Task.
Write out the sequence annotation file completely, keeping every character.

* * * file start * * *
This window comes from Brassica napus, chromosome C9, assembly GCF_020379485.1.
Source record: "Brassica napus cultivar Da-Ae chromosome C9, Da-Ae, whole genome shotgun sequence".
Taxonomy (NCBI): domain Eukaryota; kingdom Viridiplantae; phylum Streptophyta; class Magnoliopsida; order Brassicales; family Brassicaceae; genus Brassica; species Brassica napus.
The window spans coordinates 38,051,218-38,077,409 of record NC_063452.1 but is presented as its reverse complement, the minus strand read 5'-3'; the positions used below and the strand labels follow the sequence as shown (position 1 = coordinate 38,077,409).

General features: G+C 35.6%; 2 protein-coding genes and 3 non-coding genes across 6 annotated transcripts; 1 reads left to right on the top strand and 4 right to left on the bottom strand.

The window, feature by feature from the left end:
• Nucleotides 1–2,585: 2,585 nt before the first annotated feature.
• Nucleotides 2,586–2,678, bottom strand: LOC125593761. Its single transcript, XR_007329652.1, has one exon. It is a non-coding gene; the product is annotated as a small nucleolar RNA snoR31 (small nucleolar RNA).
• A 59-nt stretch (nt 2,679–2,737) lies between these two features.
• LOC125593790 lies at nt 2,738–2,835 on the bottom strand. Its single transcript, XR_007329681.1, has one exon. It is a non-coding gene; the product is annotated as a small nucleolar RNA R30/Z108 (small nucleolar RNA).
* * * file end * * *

This window comes from Brassica napus, chromosome C9, assembly GCF_020379485.1.
Source record: "Brassica napus cultivar Da-Ae chromosome C9, Da-Ae, whole genome shotgun sequence".
Taxonomy (NCBI): domain Eukaryota; kingdom Viridiplantae; phylum Streptophyta; class Magnoliopsida; order Brassicales; family Brassicaceae; genus Brassica; species Brassica napus.
The window spans coordinates 38,051,218-38,077,409 of record NC_063452.1 but is presented as its reverse complement, the minus strand read 5'-3'; the positions used below and the strand labels follow the sequence as shown (position 1 = coordinate 38,077,409).

General features: G+C 35.6%; 2 protein-coding genes and 3 non-coding genes across 6 annotated transcripts; 1 reads left to right on the top strand and 4 right to left on the bottom strand.

The window, feature by feature from the left end:
• Nucleotides 1–2,585: 2,585 nt before the first annotated feature.
• Nucleotides 2,586–2,678, bottom strand: LOC125593761. Its single transcript, XR_007329652.1, has one exon. It is a non-coding gene; the product is annotated as a small nucleolar RNA snoR31 (small nucleolar RNA).
• A 59-nt stretch (nt 2,679–2,737) lies between these two features.
• LOC125593790 lies at nt 2,738–2,835 on the bottom strand. Its single transcript, XR_007329681.1, has one exon. It is a non-coding gene; the product is annotated as a small nucleolar RNA R30/Z108 (small nucleolar RNA).